C had suggested stoves and a cooked lunch, which seemed like a very fine idea, so I had knocked up a Dutch Hotpot in preparation. This is a very cheap and cheerful dish which I’ve been making for years and which usually goes down well.

  • 1 tin kidney beans
  • 1 pint stock
  • 1 lb spuds, cubed
  • 2 carrots sliced
  • 1 large onion sliced
  • 2 dessert apples cored and chopped
  • 1 green pepper (although on this occasion we had red so I used that)

Bung it all in a big pan then simmer it for half and hour. Simple. It’s nice with some Gouda cheese grated on top, and the recipe suggests that it should be served with bacon, but I don’t think I’ve ever tried that.

I’ve had this dish in my repertoire since my student days when I found it in ‘Grub on a Grant’ by Cas Clarke, the book which was the basis of most of my early attempts at cookery. It was a good starting point, mainly reliable, although I should warn the curious that nobody had a good word for the Carrot and Banana Curry.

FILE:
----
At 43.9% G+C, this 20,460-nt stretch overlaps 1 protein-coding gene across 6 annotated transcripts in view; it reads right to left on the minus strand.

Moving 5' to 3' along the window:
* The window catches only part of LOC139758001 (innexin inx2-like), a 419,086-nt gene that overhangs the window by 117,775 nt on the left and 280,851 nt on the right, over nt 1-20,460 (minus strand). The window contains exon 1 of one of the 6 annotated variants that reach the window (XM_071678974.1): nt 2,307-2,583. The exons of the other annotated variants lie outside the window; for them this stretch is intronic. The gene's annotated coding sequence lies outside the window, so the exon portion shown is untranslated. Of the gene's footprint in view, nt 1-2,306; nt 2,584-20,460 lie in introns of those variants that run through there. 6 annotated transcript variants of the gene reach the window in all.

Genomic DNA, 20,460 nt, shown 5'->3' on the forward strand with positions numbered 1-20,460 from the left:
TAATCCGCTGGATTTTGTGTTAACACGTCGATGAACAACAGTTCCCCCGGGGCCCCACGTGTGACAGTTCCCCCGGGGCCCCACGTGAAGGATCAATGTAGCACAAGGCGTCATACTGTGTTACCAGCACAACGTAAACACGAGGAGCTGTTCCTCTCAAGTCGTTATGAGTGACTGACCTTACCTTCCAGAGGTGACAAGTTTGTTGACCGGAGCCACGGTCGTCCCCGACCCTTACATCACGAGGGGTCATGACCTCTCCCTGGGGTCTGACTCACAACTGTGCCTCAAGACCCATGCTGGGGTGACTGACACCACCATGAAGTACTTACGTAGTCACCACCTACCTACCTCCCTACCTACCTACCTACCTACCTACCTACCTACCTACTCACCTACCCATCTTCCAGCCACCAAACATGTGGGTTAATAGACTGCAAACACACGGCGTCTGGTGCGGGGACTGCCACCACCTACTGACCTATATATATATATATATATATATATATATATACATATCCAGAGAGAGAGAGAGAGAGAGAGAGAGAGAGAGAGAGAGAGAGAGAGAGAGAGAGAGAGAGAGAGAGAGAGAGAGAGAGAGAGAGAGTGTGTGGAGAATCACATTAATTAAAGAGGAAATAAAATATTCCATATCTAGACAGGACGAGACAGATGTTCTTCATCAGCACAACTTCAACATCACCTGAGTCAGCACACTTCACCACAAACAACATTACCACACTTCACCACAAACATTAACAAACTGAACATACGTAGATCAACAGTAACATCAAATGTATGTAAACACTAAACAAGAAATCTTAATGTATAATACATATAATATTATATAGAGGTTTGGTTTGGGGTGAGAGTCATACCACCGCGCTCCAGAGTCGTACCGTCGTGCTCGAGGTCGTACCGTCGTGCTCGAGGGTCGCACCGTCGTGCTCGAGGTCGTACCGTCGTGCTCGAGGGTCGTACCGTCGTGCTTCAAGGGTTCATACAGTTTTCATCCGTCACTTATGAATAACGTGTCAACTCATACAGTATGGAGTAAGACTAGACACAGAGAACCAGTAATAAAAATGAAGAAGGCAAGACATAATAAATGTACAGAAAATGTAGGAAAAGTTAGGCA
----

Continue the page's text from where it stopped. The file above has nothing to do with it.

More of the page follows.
We’d found a sheltered little spot on the verge, by a gate, and after hotpot and tea and sundry supplementary snacks, the kids played hide-and-seek whilst the adults lay on picnic rugs and enjoyed the sunshine and a few moments of relative peace and quiet.

Time was marching on, however, and if we wanted to make the top of Hutton Roof Crags at S pace we needed to be on the move.

PA302025

Because most of Hutton Roof Crags is covered in dense scrub, and the OS map doesn’t show any of the paths, it was useful to have this map along. We followed the re-entrant which crosses Uberash Plain, and is named (on the OS map) as Potslacks.

PA302035 PA302033

The second right turn of this path heads onto limestone pavement and if I hadn’t been here before and known how hard the turn would be to spot, I’m not sure that we would have found it.

PA302040

Just short of the top the path emerges from the trees and wider views open out.

We returned via Uberash breast which is a long low cliff, and later disturbed a roe deer shortly before arriving back at the car.

In all, a grand day out. But not half as much fun as mending the shed roof would have been, obviously.